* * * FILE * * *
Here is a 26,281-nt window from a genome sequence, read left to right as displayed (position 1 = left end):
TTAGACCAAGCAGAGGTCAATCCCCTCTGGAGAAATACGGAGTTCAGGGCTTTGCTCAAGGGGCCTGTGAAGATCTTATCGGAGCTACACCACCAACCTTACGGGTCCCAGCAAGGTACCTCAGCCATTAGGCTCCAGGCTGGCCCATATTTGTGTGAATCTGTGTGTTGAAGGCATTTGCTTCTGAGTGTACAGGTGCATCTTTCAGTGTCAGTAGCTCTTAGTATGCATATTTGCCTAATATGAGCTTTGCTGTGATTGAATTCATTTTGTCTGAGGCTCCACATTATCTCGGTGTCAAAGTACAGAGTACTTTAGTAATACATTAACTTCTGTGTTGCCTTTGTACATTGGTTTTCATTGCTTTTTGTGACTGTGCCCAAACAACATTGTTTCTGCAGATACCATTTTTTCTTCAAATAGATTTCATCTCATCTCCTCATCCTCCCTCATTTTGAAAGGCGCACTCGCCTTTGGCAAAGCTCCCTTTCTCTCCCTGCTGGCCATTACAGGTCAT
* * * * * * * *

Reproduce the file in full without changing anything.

Here is a 26,281-nt window from a genome sequence, read left to right as displayed (position 1 = left end):
TTAGACCAAGCAGAGGTCAATCCCCTCTGGAGAAATACGGAGTTCAGGGCTTTGCTCAAGGGGCCTGTGAAGATCTTATCGGAGCTACACCACCAACCTTACGGGTCCCAGCAAGGTACCTCAGCCATTAGGCTCCAGGCTGGCCCATATTTGTGTGAATCTGTGTGTTGAAGGCATTTGCTTCTGAGTGTACAGGTGCATCTTTCAGTGTCAGTAGCTCTTAGTATGCATATTTGCCTAATATGAGCTTTGCTGTGATTGAATTCATTTTGTCTGAGGCTCCACATTATCTCGGTGTCAAAGTACAGAGTACTTTAGTAATACATTAACTTCTGTGTTGCCTTTGTACATTGGTTTTCATTGCTTTTTGTGACTGTGCCCAAACAACATTGTTTCTGCAGATACCATTTTTTCTTCAAATAGATTTCATCTCATCTCCTCATCCTCCCTCATTTTGAAAGGCGCACTCGCCTTTGGCAAAGCTCCCTTTCTCTCCCTGCTGGCCATTACAGGTCAT